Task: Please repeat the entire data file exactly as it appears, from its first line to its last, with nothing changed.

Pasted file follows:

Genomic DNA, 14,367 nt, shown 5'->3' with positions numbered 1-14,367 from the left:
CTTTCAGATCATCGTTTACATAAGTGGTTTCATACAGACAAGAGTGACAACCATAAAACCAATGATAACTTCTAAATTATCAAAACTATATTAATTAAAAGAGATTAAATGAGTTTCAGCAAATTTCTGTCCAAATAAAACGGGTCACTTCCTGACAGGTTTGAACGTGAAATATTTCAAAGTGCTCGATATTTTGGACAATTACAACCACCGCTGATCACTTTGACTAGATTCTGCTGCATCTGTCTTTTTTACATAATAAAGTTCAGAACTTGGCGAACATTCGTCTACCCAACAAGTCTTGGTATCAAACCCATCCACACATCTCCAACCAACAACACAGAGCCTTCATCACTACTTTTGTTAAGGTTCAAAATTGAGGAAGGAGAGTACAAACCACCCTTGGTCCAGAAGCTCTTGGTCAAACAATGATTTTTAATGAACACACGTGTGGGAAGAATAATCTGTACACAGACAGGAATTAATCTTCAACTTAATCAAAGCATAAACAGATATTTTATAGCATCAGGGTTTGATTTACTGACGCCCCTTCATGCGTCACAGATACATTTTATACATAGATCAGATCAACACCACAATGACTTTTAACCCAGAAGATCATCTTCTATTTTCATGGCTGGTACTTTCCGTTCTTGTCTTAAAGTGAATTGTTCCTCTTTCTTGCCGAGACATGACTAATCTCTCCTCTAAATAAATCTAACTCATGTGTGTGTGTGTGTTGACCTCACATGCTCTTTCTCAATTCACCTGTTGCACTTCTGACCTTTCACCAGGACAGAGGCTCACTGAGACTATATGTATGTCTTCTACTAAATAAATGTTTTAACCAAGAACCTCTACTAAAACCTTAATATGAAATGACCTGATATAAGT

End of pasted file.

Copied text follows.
Genomic DNA, 14,367 nt, shown 5'->3' with positions numbered 1-14,367 from the left:
CTTTCAGATCATCGTTTACATAAGTGGTTTCATACAGACAAGAGTGACAACCATAAAACCAATGATAACTTCTAAATTATCAAAACTATATTAATTAAAAGAGATTAAATGAGTTTCAGCAAATTTCTGTCCAAATAAAACGGGTCACTTCCTGACAGGTTTGAACGTGAAATATTTCAAAGTGCTCGATATTTTGGACAATTACAACCACCGCTGATCACTTTGACTAGATTCTGCTGCATCTGTCTTTTTTACATAATAAAGTTCAGAACTTGGCGAACATTCGTCTACCCAACAAGTCTTGGTATCAAACCCATCCACACATCTCCAACCAACAACACAGAGCCTTCATCACTACTTTTGTTAAGGTTCAAAATTGAGGAAGGAGAGTACAAACCACCCTTGGTCCAGAAGCTCTTGGTCAAACAATGATTTTTAATGAACACACGTGTGGGAAGAATAATCTGTACACAGACAGGAATTAATCTTCAACTTAATCAAAGCATAAACAGATATTTTATAGCATCAGGGTTTGATTTACTGACGCCCCTTCATGCGTCACAGATACATTTTATACATAGATCAGATCAACACCACAATGACTTTTAACCCAGAAGATCATCTTCTATTTTCATGGCTGGTACTTTCCGTTCTTGTCTTAAAGTGAATTGTTCCTCTTTCTTGCCGAGACATGACTAATCTCTCCTCTAAATAAATCTAACTCATGTGTGTGTGTGTGTTGACCTCACATGCTCTTTCTCAATTCACCTGTTGCACTTCTGACCTTTCACCAGGACAGAGGCTCACTGAGACTATATGTATGTCTTCTACTAAATAAATGTTTTAACCAAGAACCTCTACTAAAACCTTAATATGAAATGACCTGATATAAGT